Viral news event case studies – Social media networking and the distribution of news in China

Presenter: Weiwei Xu, PhD candidate, University of Sydney.

Abstract:
With the innovation of Web 2.0 and the rise of mobile Internet (Goggin, 2011, 2012), the emergence of social media platforms have transformed the ways that people acquire and distribute news. This means that news producers become simultaneously receivers or, as Bruns calls them, “produsers” (2005).

This paper investigates how news events become viral on major social media platforms in China, through an analysis of several cases including the Tianjin explosion (Dwyer & Xu, 2015), the death of Lei Yang, Baidu-Weizexi case and the Wenzhou high-speed train crash. The argument is made that these viral news events possess their own sharing characteristics, producing varying impacts on public opinions.

A fundamental question addressed by the paper is: ‘Does the mass distribution of news on social media empower online users of China in case of crises, including natural and man-made disasters?’.

Kümpel et al note that: “Social media also simplify and facilitate news sharing—both for media organizations and individuals” (2015: 1). I make the argument that the interaction between the social media platforms and traditional media plays an important role in the dissemination of news. However, the dissemination of such news necessarily interacts with the regulation of the Internet by governing bodies, and lacking the editorial gate-keeping typically found with traditional news, it is prone to rumor, speculation and inaccuracies (Nip and Fu, 2016, Liu & Xu, 2011; Tong, 2014). Braun (2015) argues that social media platforms have controversially served as both distribution channels and automatic gatekeepers, emphasizing the value of “distribution studies”.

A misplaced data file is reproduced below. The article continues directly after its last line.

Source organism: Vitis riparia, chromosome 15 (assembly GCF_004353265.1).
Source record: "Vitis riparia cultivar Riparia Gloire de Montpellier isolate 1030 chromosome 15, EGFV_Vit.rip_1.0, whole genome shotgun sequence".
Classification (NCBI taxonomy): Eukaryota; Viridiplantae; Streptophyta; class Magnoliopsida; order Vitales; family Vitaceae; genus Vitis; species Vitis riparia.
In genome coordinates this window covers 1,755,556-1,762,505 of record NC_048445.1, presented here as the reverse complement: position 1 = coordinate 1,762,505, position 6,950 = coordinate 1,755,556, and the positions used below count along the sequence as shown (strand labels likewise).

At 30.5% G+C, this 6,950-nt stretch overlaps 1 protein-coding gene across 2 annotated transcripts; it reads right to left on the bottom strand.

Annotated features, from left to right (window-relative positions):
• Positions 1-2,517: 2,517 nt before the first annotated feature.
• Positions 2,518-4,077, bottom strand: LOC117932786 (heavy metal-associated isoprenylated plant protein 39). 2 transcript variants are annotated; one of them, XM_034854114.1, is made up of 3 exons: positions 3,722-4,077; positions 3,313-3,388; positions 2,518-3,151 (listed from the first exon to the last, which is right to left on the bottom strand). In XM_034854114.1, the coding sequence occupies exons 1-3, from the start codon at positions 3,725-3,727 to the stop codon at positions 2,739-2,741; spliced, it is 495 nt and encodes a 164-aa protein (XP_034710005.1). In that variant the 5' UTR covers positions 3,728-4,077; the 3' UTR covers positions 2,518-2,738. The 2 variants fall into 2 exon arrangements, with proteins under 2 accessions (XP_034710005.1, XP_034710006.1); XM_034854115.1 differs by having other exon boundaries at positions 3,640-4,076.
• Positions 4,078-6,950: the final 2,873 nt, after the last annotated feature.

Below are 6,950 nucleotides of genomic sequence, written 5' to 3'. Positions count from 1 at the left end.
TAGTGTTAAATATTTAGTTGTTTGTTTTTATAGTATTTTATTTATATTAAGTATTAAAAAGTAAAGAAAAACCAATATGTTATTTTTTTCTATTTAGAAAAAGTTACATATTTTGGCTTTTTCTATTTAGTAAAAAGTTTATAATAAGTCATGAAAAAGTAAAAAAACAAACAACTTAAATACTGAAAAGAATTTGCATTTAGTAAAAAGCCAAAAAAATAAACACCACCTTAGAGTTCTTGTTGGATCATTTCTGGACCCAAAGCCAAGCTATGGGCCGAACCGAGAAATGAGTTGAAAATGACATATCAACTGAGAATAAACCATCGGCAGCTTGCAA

The paper will first explore various scholastic definitions of what it means to ‘go viral’ (Penenberg, 2015). It then draws on Habermasian theories about the public sphere and its transformation or “Public Sphere 2.0” (Rui et al, 2012). boyd (2010) also explores the construction of social media as networked publics, leading to the breaking up of public and private boundaries in communication. Kokas specifically explains China’s ‘blended public sphere’, defined as “a digital space in which conversations about different modes of access counter the rigorously controlled Chinese media landscape” (2015: 144).